“The power we need to overcome the world’s greatest hardships is from God, not from us.” — Cole Richards, The Voice of the Martyrs’ president

The January 2021 The Voice of the Martyrs magazine includes stories of Christians that God has empowered to be His ambassadors while facing courts, judges, and leaders of false religions.

Readers will learn about:
*Teens in India who boldly shared the gospel in a Muslim community, angering radical Muslims. The students were forced to stay in a Muslim boarding school, some for more than a month.

*A drug addict in Iran who placed his trust in Christ while fighting his addiction. He led others who were recovering to Christ, angering security officials.

*Mina, a Christian who first started sharing the gospel with people in the streets of a city in Indonesia when she was a teen.

You can share photos and stories from the issue and from this site about some of the featured Christians with your children, then pray together for the people in the stories.

Related Resources
* To subscribe to the free monthly The Voice of the Martyrs magazine, visit the subscription signup page.
*The Voice of the Martyrs’ Global Prayer Guide includes information about Christians in the featured countries.
*Download Bold Believers activity books for kids that highlight several countries.
*Watch video clips about Christians from several of the countries in the Video section of this site.

Secret Christmas

What are some of your favorite things to do during the Christmas season? Do you like to:

Visit others’ houses to sing Christmas carols?
Get out of school for Christmas vacation?
Join with other Christians for a Christmas worship service?
Put lights and decorations outside your house?
Buy Christmas cards to send to friends?
Visit nativity scenes displayed in your town?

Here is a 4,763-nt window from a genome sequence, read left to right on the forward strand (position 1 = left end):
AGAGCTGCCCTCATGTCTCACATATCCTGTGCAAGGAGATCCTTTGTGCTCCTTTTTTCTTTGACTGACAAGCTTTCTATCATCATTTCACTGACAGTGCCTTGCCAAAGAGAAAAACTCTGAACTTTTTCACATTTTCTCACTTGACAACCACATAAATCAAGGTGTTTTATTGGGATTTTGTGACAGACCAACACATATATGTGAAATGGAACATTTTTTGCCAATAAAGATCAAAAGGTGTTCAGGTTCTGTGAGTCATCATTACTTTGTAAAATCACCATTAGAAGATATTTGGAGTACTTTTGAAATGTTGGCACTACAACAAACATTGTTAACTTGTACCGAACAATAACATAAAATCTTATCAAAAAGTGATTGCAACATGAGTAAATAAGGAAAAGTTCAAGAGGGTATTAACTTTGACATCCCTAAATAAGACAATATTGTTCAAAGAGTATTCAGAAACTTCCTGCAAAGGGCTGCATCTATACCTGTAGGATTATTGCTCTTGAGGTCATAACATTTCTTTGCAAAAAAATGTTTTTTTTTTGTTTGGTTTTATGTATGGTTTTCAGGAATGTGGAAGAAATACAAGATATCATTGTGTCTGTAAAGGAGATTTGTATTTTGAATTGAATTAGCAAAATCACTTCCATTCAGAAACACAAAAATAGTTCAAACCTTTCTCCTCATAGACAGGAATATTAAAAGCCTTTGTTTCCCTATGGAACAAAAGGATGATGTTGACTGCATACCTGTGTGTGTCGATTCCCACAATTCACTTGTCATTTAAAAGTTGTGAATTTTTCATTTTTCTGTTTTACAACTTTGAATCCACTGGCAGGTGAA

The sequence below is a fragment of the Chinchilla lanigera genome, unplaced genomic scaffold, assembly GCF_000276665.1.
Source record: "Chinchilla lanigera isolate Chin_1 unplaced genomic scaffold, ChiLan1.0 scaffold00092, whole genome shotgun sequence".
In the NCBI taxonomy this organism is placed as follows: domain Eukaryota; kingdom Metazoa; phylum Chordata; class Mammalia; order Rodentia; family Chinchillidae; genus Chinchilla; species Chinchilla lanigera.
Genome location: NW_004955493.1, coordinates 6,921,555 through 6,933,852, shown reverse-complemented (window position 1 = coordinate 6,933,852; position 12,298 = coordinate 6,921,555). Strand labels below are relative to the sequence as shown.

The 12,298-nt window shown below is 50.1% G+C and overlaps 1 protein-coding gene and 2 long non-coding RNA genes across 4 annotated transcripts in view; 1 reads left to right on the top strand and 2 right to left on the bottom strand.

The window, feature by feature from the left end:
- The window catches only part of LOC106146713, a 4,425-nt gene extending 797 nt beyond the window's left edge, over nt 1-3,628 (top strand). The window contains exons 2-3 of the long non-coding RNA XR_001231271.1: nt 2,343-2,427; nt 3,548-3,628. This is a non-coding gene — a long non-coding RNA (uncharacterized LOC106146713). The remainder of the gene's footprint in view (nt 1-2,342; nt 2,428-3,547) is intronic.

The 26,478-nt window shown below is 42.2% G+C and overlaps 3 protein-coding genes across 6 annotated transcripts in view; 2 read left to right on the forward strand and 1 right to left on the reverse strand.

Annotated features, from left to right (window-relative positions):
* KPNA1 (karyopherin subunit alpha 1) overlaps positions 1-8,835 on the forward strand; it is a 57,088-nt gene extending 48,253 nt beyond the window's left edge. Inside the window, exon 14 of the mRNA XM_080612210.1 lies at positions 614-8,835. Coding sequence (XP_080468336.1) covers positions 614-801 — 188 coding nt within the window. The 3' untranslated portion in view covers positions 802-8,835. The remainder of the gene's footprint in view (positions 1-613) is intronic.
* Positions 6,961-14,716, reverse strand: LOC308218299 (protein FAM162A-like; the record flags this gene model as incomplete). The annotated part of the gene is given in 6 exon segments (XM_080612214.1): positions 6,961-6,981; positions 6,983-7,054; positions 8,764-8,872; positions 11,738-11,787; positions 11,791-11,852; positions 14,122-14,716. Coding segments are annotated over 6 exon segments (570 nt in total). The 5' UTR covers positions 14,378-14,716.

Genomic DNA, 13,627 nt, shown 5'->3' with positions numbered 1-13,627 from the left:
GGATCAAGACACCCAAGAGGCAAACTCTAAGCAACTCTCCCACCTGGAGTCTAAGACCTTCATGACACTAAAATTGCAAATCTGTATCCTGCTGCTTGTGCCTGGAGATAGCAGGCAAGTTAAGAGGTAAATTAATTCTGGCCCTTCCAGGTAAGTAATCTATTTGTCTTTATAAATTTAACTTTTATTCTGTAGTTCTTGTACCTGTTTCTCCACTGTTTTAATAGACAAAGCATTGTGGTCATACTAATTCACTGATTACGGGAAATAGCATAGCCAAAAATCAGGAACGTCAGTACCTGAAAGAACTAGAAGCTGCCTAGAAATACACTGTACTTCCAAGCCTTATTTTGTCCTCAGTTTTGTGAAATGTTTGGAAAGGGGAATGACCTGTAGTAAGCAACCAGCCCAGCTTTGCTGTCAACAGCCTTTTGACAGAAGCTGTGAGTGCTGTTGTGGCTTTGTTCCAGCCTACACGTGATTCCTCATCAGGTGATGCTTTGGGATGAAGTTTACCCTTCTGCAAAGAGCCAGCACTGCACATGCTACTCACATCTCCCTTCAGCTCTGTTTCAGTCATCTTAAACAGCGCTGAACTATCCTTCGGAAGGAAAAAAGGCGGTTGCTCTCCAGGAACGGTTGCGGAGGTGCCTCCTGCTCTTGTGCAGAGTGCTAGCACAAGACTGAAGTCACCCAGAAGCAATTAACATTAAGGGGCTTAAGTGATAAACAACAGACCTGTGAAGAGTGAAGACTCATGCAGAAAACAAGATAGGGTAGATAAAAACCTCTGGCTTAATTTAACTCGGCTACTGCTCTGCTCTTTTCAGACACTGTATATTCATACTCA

You might be in trouble if you did those things in some countries.

Schools in Saudi Arabia are not allowed to make Christmas a school vacation day.
A group of 150 people attacked 16 Christians singing Christmas carols in India.
It is illegal to sell Christmas cards in Maldives outside of areas where tourists visit.
In one location in China, officials banned children from playing angels in church plays, joining the choir, or singing hymns.

Some people in strict Muslim countries celebrate Christmas secretly and post photos of their secret celebrations on social media. But they are careful not to include any photos that would allow government officials to find them.

This Christmas season, thank God for your freedom to honor His Son. Pray for those who don’t enjoy the same freedom.

Praying for Missionaries During the Coronavirus

“This is a unique time in history. Many of our people are hunkering down around the world,” said Todd Lafferty of the International Mission Board of the Southern Baptist Convention. Mr. Lafferty was describing life for missionaries during the time of the coronavirus. He was talking to Todd Nettleton at VOM Radio.

“Our folks in India are now seeing 100,000 cases a day across the country,” Mr. Lafferty continued. “Some of them were locked up for months in their places. With little kids, that’s hard. So pray for those [missionary] families around the world who are struggling, being locked down and just living through a screen to the outside world. That gets hard.

“Many of our people have had to leave their country because of a lack of medical care in that place. Some have had to come here [to the U.S.] and are on temporary assignments. Pray for families who have been uprooted this year. It wasn’t their plan when they started 2020, and it has totally thrown them for a loop. Pray for them, and pray that the Lord would continue to send out laborers into His harvest field.

(Source: VOM Radio. Edited for length, clarity, and age-appropriateness.)

To Talk About
What does it mean to send out laborers into the harvest field? (Read Matthew 9:37-38.)